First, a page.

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The Kind of Landscaping Your Pets Will Enjoy

Having a pet and new landscaping can be headache, as some dogs like to dig and tear things up. Imagine having an outdoor space that both you and your pet will love and be able to enjoy. A space where your dog can run and play safely, without injuring himself or your plants. Explore some options for Memphis landscaping that will be pet friendly and long lasting as well.

Hardscaping Ideas

Running Paths

Create a pathway for your dog to run on. A running path will give your dog an opportunity to patrol and guard his territory, without wrecking havoc on your yard or garden. If your dog already has an established running path, turn their path into a pathway using mulch, smooth rocks, etc. Since dogs can often be rough when playing and running, plants near your pathway should be sturdy yet have soft foliage.

Play Area

A tired dog is a happy dog. Use plants and hardscaping to create obstacles and things to walk and jump on. You can also buy tunnels (both people and dog sized!) for your dog to run through or hide in. Your dog will have a blast weaving in and out of the obstacles, keeping both his mind and body engaged.

Water Features

Water features are great, especially if you have a water-loving dog such as a lab. Install a small pond, pool, or splash fountain that is easy for your dog to get in and out of. Not only will they have a blast, it will keep them cool in the dog days of summer.

Sandbox

If you have a dog that like to dig, a sandbox is a must. Bury bones and treats at first to get your dog interested.

Fencing

Fencing is a necessity if your dog is going to spend any time outdoors (as most dogs do). There are many options that are attractive, such as wrought iron, decorative wood, and more. If you have an escape artist, a barrier along the fence could help to keep your furry friend on your property.You can add chicken wire below the soil line or line your fence with dense plants to discourage digging.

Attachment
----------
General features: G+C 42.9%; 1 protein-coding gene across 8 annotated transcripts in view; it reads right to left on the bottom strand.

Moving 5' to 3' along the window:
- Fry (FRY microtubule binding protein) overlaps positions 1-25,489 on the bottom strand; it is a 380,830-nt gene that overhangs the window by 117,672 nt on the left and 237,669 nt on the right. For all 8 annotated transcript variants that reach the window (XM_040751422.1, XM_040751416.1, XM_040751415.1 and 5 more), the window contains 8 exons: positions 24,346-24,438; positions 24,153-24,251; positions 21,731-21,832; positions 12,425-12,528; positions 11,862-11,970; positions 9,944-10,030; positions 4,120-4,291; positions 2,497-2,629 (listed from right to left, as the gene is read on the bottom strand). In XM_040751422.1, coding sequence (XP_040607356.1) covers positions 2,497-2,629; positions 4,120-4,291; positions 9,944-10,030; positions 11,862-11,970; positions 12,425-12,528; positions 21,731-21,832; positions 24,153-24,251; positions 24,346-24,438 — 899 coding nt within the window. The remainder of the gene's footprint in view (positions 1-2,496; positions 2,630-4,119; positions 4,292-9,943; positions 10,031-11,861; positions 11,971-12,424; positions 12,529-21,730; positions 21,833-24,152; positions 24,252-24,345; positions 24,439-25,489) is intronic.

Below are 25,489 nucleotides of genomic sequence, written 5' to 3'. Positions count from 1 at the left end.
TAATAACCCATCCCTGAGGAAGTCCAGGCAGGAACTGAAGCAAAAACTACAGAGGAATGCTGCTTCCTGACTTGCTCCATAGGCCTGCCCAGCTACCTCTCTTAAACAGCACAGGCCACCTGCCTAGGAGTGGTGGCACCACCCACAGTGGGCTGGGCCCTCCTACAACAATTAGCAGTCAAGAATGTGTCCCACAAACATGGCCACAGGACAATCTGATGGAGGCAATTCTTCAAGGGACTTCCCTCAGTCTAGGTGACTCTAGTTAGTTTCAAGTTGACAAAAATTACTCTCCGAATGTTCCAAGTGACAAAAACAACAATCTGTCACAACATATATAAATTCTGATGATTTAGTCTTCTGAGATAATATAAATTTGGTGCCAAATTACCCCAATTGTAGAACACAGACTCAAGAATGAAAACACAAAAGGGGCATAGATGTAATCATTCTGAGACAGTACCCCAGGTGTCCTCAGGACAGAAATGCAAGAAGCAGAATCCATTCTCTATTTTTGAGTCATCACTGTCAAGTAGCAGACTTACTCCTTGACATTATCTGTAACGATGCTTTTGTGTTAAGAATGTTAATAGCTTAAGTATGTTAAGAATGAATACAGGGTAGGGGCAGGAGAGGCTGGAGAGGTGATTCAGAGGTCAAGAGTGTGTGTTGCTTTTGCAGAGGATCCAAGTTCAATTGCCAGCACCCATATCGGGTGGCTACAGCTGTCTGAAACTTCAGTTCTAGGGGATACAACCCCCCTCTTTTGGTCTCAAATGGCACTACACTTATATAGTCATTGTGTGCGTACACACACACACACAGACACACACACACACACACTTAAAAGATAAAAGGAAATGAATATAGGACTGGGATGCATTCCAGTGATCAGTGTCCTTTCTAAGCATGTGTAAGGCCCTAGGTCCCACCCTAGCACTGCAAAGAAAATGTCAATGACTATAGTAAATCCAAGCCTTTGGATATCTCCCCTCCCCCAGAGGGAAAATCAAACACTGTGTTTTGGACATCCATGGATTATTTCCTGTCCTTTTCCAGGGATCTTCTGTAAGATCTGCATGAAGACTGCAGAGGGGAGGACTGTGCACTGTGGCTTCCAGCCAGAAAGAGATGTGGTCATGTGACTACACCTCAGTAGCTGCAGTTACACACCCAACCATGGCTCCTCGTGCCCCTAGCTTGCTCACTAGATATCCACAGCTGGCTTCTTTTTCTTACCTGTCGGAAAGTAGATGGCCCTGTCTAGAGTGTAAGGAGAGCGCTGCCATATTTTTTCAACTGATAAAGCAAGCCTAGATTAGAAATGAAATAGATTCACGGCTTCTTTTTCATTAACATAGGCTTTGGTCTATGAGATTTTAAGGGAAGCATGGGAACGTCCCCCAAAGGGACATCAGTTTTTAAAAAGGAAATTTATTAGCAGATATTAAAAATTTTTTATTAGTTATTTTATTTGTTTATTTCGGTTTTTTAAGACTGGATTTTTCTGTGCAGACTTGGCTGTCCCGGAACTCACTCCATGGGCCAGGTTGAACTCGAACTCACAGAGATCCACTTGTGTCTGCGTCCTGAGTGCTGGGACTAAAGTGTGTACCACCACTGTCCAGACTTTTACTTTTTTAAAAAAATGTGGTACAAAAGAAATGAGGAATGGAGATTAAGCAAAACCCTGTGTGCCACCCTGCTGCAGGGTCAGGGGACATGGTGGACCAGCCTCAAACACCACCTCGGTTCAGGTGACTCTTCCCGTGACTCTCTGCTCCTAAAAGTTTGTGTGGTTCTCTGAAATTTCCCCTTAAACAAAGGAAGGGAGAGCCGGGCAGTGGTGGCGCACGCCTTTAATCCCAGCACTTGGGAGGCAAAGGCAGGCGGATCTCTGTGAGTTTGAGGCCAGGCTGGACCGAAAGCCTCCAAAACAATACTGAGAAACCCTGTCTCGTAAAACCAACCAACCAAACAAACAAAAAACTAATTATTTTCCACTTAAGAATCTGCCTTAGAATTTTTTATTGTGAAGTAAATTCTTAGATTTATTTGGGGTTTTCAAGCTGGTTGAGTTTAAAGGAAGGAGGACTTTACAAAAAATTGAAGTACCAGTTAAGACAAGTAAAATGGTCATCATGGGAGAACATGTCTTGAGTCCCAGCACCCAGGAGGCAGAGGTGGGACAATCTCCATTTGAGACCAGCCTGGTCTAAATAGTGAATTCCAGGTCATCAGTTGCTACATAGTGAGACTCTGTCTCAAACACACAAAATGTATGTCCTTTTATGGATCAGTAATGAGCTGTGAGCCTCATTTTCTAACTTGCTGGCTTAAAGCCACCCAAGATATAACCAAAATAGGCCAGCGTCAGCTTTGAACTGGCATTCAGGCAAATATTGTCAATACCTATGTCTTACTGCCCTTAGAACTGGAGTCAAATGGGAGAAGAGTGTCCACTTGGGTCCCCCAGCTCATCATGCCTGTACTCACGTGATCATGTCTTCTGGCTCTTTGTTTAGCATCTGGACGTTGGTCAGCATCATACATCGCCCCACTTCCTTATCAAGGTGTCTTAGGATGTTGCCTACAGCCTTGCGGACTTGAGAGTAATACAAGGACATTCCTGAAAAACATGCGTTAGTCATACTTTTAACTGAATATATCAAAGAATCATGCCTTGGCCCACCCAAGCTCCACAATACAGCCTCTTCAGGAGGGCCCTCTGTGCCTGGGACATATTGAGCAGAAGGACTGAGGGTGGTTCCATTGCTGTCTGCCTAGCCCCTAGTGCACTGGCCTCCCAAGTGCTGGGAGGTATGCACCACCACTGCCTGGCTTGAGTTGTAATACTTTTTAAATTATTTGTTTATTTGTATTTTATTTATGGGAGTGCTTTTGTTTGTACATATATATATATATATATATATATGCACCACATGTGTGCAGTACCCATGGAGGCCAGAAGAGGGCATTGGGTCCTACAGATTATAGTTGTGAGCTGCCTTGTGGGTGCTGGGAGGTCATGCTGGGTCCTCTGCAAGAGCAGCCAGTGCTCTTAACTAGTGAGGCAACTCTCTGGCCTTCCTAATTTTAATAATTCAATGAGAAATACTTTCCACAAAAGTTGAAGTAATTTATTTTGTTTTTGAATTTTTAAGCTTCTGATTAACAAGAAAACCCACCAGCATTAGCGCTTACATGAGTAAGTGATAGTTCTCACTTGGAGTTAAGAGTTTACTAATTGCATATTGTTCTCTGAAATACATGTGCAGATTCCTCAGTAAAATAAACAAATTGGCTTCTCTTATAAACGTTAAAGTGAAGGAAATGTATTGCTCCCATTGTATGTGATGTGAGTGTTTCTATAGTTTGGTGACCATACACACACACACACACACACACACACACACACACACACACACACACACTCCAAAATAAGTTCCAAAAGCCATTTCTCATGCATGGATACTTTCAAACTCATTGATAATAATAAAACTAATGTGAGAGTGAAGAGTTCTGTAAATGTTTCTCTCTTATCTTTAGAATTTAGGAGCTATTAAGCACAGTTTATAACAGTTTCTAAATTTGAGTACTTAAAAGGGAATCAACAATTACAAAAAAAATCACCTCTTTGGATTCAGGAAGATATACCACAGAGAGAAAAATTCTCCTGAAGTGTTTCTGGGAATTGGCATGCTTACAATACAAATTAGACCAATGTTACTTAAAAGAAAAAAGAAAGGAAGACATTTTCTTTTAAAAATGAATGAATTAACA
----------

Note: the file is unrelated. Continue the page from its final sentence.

Mulch

Mulch can help to cut down on dirt and mud being tracked into your house. However, don’t use cocoa mulch, as its poisonous to dogs. Use gravel, shredded hardwood mulch, or wood chips. They won’t stick to your dog’s paws or coat.

Softscaping Ideas

Plant Wisely

Sometimes we just want to have a garden oasis, but that isn’t easily done when you have dogs. You can still have one- you just have to be smart about it. Plant dense plants around outside of your garden area with more vulnerable plants towards the center. This will help to keep your pooch out. Another planting tip is to plant species that reduce fleas, such as lavender, rosemary, and mint. This can save you from a headache later on.

Sun Spots

Dogs love to sunbathe. Sunlight increases the amount of serotonin, Vitamin D, and more in the body. A sun spot can be something as simple as a patch of cushy grass or a strategically placed dog bed.  

Shady Areas

While dogs love the sun, it’s also important to make sure that they don’t overheat. It’s crucial to plant things that will provide adequate shade for your dog on those incredibly hot and sunny days. Some leafy trees or shrubs will do the trick.

Marking Post

A marking post will give your male dog a place to mark his territory and hopefully prevent him from pottying on your other plants. Some ideas are a piece of driftwood, your dog’s very own (ornamental) fire hydrant, and more. If you still have issues with your dog pottying on your flowers and shrubs, urine-resistant plants may be the way to go. Some examples are Euonymus japonica (Japanese spindle tree) and Burkwood osmanthus.

Avoid Poisonous and Thorny Plants

There are a number plants you should avoid that are poisonous or harmful to dogs.  Some poisonous plants you should never put in your yard when you have pets are wisteria, foxglove, azaleas, lilies, and mums. Thorny and spiny plants can cause injuries, particularly eye injuries, if your dog accidentally runs into them or brushes by them. Always make sure to avoid plant that could potentially harm your dog.

Prevent Urine Spots

Have you seen brown or yellow spots in your yard where your pet potties? This is likely a urine spot. The nitrogen in dog urine kills grass. Avoid unsightly urine spots by replacing grass with hardscaping, especially if it’s a small area. If that isn’t an option, designate a specific area for your pet to potty in, and train them to only use that spot. You can also flush out the urine from the grass by deeply watering that patch of grass immediately after your pet goes there.

Mid South Irrigation and Landscape

If you are in need of a professional landscaper in the Memphis, TN area, look no further than Mid South Irrigation and Landscape. We have years of experience creating outdoor spaces that you can be proud of. Our landscape contractors will work with you to design a yard that both you and your pet can enjoy for years to come. Contact us to get started!

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Posted by Jesse Wisley at 10:49 AM

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